Angoon – 57.30N – 134.35W
The Tlingit word for Angoon means “Town on the Portage” or “Isthmus Town”.
Angoon is the only permanent settlement on Admiralty Island. It is a traditional Tlingit community, located on the southwest side at Kootzhahoo Inlet, west of Mitchell Bay, facing Chatham Straight. It is approximately 60 miles southwest of Juneau, nestled in a scenic area of islands, narrow channels, estuaries and lagoons. It is only accessible by float plane or boat. High winds can delay access at any time of the year, but particularly in winter. Scheduled and charter float plane services are available. There is also a deep draft dock, small boat harbor, and a State owned ferry terminal. Generally there is monthly barge service available as well.
Admiralty Island National Monument embraces nearly a million acres of old growth rainforest, alpine tundra, and rugged coastline. This area offers unrivaled opportunities for solitude and primitive recreation in Southeast Alaska. It is also the home of the Kootznoowoo Tlingit tribe. Kootznoowoo means “fortress of bears.” Admiralty Island is home to the highest concentration of brown bears in the world; more than all the Lower 48 states combined. However, Admiralty offers much more to visitors and residents alike. Spectacular runs of wild salmon fill the island’s creeks each summer, while remote mountain lakes offer the ultimate in wilderness fishing.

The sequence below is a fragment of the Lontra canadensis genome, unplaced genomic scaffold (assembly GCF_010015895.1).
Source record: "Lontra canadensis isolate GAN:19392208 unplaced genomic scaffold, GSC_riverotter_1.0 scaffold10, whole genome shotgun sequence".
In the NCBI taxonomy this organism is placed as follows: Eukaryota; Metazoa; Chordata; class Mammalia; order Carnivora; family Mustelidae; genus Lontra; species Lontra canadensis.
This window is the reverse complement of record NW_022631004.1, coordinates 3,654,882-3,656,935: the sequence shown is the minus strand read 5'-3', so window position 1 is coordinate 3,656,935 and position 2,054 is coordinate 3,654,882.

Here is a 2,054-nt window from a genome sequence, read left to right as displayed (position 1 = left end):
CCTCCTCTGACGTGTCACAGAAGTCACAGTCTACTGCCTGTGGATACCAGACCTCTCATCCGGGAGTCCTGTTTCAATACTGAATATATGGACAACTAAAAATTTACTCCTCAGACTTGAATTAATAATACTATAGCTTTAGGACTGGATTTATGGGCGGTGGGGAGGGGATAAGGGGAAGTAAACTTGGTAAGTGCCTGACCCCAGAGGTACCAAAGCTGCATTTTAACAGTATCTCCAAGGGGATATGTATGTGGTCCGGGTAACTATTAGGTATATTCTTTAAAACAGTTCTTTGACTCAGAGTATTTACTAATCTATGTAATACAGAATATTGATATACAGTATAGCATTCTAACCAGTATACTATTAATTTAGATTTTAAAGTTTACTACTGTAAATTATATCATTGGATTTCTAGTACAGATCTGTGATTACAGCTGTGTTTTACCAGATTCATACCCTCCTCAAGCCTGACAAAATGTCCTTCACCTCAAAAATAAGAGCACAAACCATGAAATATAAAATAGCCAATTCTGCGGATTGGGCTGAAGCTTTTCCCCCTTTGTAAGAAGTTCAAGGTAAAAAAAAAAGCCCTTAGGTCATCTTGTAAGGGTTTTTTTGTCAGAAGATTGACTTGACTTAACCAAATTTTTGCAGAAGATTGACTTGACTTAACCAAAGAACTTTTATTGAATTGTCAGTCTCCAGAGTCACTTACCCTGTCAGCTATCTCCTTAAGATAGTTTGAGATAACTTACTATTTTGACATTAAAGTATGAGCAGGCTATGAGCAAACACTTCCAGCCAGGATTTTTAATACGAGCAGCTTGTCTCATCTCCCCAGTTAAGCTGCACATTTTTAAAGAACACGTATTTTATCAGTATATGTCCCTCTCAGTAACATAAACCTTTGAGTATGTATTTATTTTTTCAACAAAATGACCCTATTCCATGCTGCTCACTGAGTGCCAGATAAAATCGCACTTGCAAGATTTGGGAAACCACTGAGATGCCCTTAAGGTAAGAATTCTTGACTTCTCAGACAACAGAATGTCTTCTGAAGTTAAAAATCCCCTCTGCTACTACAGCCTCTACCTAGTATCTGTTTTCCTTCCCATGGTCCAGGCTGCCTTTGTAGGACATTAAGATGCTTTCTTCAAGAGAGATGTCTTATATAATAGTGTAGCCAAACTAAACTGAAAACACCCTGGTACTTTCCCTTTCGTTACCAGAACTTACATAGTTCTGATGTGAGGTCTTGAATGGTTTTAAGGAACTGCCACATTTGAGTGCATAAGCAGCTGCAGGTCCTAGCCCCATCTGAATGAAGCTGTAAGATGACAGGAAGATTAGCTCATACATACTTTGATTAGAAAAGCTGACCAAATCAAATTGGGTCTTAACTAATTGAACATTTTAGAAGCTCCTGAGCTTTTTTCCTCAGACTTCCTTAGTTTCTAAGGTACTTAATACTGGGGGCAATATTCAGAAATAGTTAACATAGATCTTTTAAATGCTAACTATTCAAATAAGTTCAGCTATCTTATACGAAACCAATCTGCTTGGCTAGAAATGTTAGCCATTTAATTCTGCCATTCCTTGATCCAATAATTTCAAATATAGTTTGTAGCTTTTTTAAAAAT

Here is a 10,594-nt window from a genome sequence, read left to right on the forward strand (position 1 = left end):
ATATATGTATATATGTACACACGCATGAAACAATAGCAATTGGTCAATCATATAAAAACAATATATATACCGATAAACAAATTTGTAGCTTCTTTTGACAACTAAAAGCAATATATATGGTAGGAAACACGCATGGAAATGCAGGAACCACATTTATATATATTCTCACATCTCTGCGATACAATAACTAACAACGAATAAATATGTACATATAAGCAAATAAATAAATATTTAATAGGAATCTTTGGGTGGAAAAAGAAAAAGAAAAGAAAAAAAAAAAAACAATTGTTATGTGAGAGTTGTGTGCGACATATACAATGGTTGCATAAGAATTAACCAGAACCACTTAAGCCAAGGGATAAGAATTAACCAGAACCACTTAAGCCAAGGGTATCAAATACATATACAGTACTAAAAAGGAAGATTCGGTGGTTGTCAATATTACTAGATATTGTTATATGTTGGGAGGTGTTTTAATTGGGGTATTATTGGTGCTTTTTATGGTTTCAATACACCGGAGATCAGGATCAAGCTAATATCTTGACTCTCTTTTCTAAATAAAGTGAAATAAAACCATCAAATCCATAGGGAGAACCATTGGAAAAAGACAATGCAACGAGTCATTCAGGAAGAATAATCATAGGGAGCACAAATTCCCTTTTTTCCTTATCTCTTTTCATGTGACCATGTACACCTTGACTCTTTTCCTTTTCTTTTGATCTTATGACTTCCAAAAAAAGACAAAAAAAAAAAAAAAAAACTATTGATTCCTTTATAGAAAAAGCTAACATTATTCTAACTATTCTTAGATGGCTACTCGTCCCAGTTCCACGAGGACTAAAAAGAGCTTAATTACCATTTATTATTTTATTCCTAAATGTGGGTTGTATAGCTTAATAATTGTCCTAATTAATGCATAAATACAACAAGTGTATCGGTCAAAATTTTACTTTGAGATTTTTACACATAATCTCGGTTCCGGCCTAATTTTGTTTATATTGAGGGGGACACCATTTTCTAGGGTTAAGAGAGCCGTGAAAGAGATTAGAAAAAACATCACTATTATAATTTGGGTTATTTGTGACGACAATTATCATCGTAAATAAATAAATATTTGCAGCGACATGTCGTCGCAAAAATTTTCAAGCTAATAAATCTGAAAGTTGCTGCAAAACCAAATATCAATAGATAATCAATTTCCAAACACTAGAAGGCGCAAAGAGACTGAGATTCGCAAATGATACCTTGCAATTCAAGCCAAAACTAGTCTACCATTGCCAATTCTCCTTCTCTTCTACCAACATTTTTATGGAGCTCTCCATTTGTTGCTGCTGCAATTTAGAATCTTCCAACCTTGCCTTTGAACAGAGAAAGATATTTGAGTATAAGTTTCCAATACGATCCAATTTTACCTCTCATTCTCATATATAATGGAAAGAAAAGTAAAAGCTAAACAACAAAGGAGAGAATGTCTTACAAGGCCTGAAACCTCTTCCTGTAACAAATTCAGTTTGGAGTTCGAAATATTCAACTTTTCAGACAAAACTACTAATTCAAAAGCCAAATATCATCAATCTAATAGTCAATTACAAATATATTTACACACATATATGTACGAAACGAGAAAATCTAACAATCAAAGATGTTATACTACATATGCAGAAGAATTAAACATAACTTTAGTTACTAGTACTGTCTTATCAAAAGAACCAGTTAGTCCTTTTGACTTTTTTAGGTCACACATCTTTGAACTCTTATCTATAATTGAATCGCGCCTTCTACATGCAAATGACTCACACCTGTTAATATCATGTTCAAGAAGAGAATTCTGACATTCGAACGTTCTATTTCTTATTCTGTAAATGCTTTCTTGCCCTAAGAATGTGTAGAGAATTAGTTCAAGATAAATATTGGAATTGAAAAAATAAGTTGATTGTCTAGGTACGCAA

Angoon has a rich cultural heritage, which should be understood, appreciated and respected.
From the 1700s to the mid-1800s, fur trading was the major money-making activity in the area. In 1878, the Northwest Trading Company established a trading post and whaling station on nearby Killisnoo Island and villagers were employed to hunt whales. Whaling, a BIA school and a Russian Orthodox Church attracted many Tlingits to Killisnoo. In 1882, a whaling vessel’s harpoon charge accidentally misfired and exploded, killing a Native crewmember – a Tlingit shaman, or medicine man.
Villagers demanded payment of 200 blankets to the man’s family, as was customary. The Northwest Trading Co. felt threatened and sought assistance from the U.S. Navy at Sitka.
The village and a summer camp were subsequently shelled and destroyed by the Navy Cutter U.S.S. Corwin. Native accounts of the attack claim six children died by smoke inhalation. In 1973, Angoon won a $90,000 out-of-court settlement from the Federal government for the 1882 bombardment. Whaling did not last long, and the company switched to herring processing. During this time, many Tlingits moved to Killisnoo for employment at the plant. In 1928, Killisnoo was destroyed by fire, and many Tlingits returned to Angoon.
Today, the residents of Angoon continue to rely on the subsistence lifestyle of harvesting and gathering food. Most of the economy is based upon commercial fishing – 67 residents hold commercial fishing permits. There are approximately 540 residents, one general store, and a lodge. Possession of alcohol is banned in the community. There are no restaurants or gift shops – in fact, few amenities for visitors as tourism is not a priority. Most of the local economy is based upon fishing. The Chatham School District central office is in Angoon and is the primary employer. Occasional logging jobs offer limited, temporary employment.